A student outreach liaison model organically adds the library to the center of student and campus life more naturally.

The current (discipline-focused) liaison model posits student life outreach as add-on or optional considerations. In a student outreach liaison model, campus and student life groups would be the focus for a group of librarians – and it can be a full-time job, including the traditional elements of collection development, teaching and learning support, etc, and particularly if you parse out the numerous aspects of recruitment/admission, student affairs, student services, and student life. Those campus departments and divisions work year-round to attract, retain, and engage students – something they need our help with since academic libraries add value to their campuses in these areas, as well as student learning (Salinero & Beardsley 2009; Oakleaf, 2010; Soria, Fransen & Nackerud, 2013). Additionally, documentation of individuals making great strides to connect with these groups begs a closer look at creating and rolling out an expanded student outreach liaison model (Shuyler, 2018).

Consider: a department led by an Associate University Librarian (or similar administrative post with access to tenure or non-tenure track faculty status). That person would lead a group of faculty librarians who are assigned to a mixture of the following:

  • Greek Life (NPC and NPHC groups) 
  • Student Athletes
  • Residential Life and Counseling Services (or Counseling Services and Accessibility Services or Student Health and Counseling Services or Counseling and Career Services)
  • International Students and Study Abroad Programs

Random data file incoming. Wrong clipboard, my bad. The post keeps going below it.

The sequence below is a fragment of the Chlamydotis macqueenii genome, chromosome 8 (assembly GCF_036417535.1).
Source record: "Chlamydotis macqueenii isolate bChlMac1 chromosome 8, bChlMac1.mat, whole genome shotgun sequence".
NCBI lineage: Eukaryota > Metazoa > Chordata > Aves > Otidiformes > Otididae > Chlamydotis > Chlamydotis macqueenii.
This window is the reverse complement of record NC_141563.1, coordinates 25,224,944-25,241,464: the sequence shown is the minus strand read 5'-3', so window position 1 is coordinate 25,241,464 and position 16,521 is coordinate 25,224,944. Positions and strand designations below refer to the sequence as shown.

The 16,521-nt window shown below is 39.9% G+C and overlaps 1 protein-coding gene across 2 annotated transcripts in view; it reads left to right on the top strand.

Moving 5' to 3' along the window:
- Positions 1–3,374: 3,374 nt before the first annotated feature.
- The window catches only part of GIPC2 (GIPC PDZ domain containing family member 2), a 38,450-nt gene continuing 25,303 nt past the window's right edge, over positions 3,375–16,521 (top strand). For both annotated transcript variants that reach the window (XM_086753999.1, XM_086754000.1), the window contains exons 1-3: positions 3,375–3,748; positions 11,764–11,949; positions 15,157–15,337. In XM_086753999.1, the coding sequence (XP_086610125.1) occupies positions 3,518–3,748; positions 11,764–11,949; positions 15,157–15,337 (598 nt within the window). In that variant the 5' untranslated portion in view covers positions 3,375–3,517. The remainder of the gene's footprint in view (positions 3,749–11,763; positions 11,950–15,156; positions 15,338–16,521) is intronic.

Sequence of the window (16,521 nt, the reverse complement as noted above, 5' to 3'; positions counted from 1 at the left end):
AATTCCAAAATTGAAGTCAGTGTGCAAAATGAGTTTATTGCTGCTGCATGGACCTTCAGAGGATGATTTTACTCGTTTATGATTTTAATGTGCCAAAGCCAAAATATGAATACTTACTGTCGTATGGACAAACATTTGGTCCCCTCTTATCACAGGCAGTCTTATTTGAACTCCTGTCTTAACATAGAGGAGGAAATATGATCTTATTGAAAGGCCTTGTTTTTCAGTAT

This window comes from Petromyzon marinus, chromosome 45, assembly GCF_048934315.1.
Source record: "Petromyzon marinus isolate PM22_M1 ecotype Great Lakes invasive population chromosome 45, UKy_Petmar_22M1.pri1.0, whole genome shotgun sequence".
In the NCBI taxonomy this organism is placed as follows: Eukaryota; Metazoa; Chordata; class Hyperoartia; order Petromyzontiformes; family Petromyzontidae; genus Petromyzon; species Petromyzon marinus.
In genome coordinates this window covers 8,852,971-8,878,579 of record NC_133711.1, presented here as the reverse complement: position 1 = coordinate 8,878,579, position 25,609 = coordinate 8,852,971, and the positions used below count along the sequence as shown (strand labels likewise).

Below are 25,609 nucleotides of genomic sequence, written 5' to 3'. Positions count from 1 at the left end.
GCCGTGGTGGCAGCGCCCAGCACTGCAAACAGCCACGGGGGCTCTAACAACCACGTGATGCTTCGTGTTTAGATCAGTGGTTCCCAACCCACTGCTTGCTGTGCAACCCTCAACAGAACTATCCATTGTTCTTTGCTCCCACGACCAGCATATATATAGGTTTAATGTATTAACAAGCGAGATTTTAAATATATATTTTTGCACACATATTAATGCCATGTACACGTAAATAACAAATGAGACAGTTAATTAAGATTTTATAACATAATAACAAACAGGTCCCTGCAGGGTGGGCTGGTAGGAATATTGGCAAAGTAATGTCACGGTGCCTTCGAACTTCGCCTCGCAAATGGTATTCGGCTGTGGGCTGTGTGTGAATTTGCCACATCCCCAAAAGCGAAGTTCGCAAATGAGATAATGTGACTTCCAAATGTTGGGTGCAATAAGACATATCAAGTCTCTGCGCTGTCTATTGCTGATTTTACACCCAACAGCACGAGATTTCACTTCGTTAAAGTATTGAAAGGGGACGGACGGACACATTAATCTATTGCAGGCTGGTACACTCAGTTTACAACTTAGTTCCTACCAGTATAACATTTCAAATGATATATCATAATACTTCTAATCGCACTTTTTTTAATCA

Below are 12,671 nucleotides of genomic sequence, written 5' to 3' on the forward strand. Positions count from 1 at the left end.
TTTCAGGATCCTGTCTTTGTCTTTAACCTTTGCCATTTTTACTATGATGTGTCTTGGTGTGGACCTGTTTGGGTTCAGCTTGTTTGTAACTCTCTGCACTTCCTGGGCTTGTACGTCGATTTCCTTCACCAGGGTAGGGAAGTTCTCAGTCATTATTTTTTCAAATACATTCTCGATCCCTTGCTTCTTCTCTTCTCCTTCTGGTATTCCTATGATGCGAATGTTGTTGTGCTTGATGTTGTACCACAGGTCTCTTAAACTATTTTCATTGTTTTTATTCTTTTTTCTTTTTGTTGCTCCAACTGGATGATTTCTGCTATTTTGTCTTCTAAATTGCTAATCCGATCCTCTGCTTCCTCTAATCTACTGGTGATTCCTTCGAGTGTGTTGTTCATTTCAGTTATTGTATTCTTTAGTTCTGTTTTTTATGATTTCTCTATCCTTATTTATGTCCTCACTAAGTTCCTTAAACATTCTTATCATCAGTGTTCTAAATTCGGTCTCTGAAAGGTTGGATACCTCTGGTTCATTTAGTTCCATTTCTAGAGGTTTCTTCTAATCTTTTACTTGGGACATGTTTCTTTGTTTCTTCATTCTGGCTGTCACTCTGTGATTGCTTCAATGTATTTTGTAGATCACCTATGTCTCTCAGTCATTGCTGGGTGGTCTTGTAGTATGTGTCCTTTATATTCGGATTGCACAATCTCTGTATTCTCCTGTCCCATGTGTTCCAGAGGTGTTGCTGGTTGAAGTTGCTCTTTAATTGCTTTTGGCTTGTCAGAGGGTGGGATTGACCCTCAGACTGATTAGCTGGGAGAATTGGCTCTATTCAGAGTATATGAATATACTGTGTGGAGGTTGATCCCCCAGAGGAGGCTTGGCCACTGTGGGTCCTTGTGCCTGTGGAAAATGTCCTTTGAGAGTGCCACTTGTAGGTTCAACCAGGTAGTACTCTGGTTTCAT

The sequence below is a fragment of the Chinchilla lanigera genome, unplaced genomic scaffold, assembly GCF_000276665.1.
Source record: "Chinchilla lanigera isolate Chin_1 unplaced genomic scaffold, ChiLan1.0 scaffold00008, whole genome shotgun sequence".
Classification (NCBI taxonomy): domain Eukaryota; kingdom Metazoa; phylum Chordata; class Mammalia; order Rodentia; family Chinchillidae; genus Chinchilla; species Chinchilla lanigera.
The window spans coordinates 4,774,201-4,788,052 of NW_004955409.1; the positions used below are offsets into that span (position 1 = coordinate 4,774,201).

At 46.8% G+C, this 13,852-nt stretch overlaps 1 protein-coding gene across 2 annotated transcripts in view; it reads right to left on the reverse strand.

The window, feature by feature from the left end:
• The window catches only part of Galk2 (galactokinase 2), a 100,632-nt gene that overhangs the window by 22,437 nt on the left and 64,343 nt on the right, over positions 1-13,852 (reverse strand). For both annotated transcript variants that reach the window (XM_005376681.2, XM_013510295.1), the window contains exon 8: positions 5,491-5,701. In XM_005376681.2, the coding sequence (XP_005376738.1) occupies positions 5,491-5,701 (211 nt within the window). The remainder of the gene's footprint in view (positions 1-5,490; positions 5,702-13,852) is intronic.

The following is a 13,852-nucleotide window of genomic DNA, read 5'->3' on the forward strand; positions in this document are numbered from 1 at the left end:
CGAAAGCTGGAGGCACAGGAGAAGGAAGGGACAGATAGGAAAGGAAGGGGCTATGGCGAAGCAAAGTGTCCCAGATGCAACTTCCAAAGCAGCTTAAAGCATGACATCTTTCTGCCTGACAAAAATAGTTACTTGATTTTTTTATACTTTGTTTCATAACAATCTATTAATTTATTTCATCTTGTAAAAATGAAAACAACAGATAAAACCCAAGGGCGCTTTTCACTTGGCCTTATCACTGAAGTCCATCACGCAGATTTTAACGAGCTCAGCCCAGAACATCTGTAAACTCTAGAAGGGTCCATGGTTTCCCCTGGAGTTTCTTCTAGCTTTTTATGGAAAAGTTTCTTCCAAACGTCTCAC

• Honors College and Dual Enrollment (you could add TRiO Programs here, or keep it separate depending on size)
  • Academic Success and Writing Center
  • Student Government Association / Recruitment and Orientation
  • Veterans and Active Military Service
  • Adult Education/Returning Students

That’s a decent list, and consider the possibilities for your institution – even down to granular student groups. I recently queried Twitter on this topic and responses seem to support that this idea would be more useful and interesting to librarians (even librarians who currently do some of this work admit that it’d be great to have a dedicated team).

Creating this model means locating more human and fiduciary resources to adequately fund such a department – this kind of shift requires formal library and campus leaders who are visionary, innovative, resourceful, and ready to advocate for the goals of the 21st century library and the whole student – and who want to strategically position themselves as ready to support those needs in an increasingly competitive and skeptical higher education climate.  Imagine the benefits, the deeper and broader value, and the impact that such a group of invested and supported professionals could add while the discipline-specific liaison librarians continue their needed work (additionally, one could imagine how the list above could encourage collaboration with and/or rejuvenate the work of the traditional liaison librarians!). EXCITING (to me only?? I hope – and suspect – that is not the case).  Moreover, the library would be present at the tables where student-focused plans beyond and outside of instruction and curricula are being made.